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Breaking ground virtually: Looking through the Henson Family cemetery
Many have forgotten how influential Harriet Beecher Stowe’s novel Uncle Tom’s Cabin was at the time of its 1852 publication. It was a catalyst for positive, radical change, encouraging society’s rejection of slavery in the United States and around the world. Shortly after the release of her book, Stowe acknowledged that Josiah Henson’s autobiography – published a few years earlier in 1849 – was the inspiration for her novel.
Josiah Henson was a renowned abolitionist, preacher, conductor on the Underground Railroad and one of the founders of the Dawn Settlement in Dresden, Ontario. Uncle Tom’s Cabin Historic Site, located at the heart of the Dawn Settlement, is owned and operated by the Ontario Heritage Trust. Adjacent to the property are two historic cemeteries related to the British American Institute and the Henson family. Within the Henson Family cemetery is the final resting place of Josiah Henson. It remains to this day an active cemetery for Henson’s descendants. But because records have been lost over the years, identifying the location of every burial on the site has proven to be problematic. Although many headstones are visible at the two cemeteries, their positions do not always precisely mark the location of the underlying graves.
In partnership with Sustainable Archaeology at the University of Western Ontario, the Trust undertook an investigation of how many burials may exist below ground at the two cemeteries. Beginning in 2008, the first attempt involved utilizing a gradiometer under the direction of Edward Eastaugh, archeology supervisor and leader of Western’s survey team. A gradiometer survey in archaeology is based on the measurement of tiny anomalies in the earth’s magnetic field that are generated by human activity.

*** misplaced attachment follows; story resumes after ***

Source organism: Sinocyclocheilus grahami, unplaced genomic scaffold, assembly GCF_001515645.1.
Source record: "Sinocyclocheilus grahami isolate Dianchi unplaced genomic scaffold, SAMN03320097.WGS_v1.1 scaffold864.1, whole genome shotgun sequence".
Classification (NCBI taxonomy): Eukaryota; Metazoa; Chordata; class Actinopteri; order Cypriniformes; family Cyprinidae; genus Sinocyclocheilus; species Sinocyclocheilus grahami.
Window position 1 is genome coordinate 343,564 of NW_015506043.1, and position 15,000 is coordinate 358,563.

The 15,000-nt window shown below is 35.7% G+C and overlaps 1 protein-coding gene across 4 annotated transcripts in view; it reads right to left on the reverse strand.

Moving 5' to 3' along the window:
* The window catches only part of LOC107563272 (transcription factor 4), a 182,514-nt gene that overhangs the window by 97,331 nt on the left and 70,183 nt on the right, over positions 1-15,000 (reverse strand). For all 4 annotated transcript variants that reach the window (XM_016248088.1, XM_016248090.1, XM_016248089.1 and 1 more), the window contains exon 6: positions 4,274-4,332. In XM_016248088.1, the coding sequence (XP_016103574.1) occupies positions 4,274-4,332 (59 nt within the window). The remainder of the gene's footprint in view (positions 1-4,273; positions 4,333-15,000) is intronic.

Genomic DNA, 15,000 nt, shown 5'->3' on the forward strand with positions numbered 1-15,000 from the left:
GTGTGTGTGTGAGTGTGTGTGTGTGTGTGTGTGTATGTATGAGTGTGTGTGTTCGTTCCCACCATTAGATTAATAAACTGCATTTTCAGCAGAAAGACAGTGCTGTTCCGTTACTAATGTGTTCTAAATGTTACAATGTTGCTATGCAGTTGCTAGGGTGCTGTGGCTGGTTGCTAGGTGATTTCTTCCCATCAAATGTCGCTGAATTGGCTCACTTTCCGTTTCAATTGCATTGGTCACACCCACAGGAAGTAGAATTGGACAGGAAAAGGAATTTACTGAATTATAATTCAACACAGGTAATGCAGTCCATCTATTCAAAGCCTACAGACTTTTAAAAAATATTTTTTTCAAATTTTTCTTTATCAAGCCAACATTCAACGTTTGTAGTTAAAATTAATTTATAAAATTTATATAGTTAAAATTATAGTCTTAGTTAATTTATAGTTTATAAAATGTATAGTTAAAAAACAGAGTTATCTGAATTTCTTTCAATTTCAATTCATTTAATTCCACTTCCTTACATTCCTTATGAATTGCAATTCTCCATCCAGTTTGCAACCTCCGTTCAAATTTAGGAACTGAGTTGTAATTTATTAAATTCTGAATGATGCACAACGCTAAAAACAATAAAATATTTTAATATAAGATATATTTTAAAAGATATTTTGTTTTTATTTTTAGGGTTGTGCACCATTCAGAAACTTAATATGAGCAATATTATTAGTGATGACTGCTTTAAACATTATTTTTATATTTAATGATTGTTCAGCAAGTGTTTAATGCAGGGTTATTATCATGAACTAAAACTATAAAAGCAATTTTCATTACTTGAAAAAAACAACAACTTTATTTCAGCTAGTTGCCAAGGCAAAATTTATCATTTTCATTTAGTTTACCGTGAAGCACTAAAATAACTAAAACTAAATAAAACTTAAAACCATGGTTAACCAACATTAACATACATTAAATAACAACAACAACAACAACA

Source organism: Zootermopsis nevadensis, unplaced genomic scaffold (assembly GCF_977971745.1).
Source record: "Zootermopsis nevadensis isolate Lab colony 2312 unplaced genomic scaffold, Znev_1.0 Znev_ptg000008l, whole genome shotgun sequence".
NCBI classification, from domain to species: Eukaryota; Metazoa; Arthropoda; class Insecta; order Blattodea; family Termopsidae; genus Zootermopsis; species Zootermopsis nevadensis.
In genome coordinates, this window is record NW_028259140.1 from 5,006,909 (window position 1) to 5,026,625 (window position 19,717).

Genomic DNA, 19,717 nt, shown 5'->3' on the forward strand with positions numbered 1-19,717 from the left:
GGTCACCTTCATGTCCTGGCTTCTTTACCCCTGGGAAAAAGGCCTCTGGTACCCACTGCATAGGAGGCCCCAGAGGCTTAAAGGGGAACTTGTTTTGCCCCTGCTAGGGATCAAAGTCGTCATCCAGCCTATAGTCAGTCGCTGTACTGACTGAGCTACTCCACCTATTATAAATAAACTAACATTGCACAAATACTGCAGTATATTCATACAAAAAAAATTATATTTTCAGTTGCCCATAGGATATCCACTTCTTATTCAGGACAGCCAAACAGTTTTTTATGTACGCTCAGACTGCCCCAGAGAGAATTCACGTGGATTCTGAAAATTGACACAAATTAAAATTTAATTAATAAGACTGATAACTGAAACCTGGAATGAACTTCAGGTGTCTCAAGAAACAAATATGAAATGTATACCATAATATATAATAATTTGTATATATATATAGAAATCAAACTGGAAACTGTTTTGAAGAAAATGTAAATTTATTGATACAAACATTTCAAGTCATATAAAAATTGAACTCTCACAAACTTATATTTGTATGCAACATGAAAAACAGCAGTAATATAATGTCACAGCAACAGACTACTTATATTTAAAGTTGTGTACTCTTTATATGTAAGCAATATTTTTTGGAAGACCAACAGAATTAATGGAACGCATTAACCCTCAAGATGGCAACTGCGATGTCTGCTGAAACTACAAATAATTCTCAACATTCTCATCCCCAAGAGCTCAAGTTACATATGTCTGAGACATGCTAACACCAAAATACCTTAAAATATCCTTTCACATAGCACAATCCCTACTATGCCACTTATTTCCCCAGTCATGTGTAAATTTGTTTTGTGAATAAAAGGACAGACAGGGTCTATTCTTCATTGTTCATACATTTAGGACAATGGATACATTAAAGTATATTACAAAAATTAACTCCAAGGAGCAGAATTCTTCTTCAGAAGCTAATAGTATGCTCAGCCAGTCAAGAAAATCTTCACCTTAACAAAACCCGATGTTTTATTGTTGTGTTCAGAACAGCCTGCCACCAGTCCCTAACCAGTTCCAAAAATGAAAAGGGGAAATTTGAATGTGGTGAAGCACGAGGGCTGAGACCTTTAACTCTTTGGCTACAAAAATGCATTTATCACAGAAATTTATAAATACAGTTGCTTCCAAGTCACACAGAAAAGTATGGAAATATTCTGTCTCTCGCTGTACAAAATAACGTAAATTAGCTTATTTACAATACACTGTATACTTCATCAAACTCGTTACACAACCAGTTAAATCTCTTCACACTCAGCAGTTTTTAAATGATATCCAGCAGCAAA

The results of the two gradiometer surveys at Uncle Tom’s Cabin Historic Site, while encouraging, remain inconclusive. Although numerous small anomalies were identified at both cemeteries, it is unclear whether these are the result of historical graves, a scattering of building material or a combination of the two. Interpretation of the results is also impeded due to the large number of iron objects in Using ground penetrating radar at the Henson Family Cemetery in 2011. Breaking ground virtually: Looking through the Henson Family cemetery By Dena Doroszenko the area, including recent interments; many areas of the survey were washed out by extremely high anomalies.
Given the mixed results from the first survey, the team returned to the Henson Family Cemetery on August 2, 2011 to conduct a survey using ground-penetrating radar (GPR). This technique involves the transmission of high frequency radar pulses from a surface antenna into the ground. The elapsed time between when this energy is transmitted, reflected from buried materials or soil changes in the ground, and then received back at the surface is then measured. When many thousands of radar reflections are measured and recorded, a three-dimensional picture of soil and feature changes can be created. This respectful approach minimizes surface disturbance – critical when mapping a historical cemetery.
Preliminary results from the 2011 GPR survey indicate that the Henson Family Cemetery contains a larger number of burials than was expected. Twenty-four headstones are visible at the cemetery. The images above show the results of the survey in one 10-metre by 10-metre grid section; these results were found to be typical across the cemetery. Burials marked by headstones were visible near the surface. Deeper in the ground, additional unmarked burial shafts were present. While only four were marked, it appears that at least 12 or more burials are evident.
Survey results will be made available to Uncle Tom’s Cabin Historic Site, the Henson family, Essex-Kent County and will be presented at the Society for Historical Archaeology conference in January 2012 in Baltimore, Maryland – not far from Henson’s birthplace. The team is hoping to return to Dresden in 2012 to complete a GPR survey of the British American Institute cemetery to advance our knowledge of the Dawn Settlement and the legacy of Josiah Henson.
Photo: Figure A: Preliminary ground penetrating radar results showing one section of the grid system at the Henson Family Cemetery. The red areas denote two burials that are confirmed by the presence of accompanying headstones.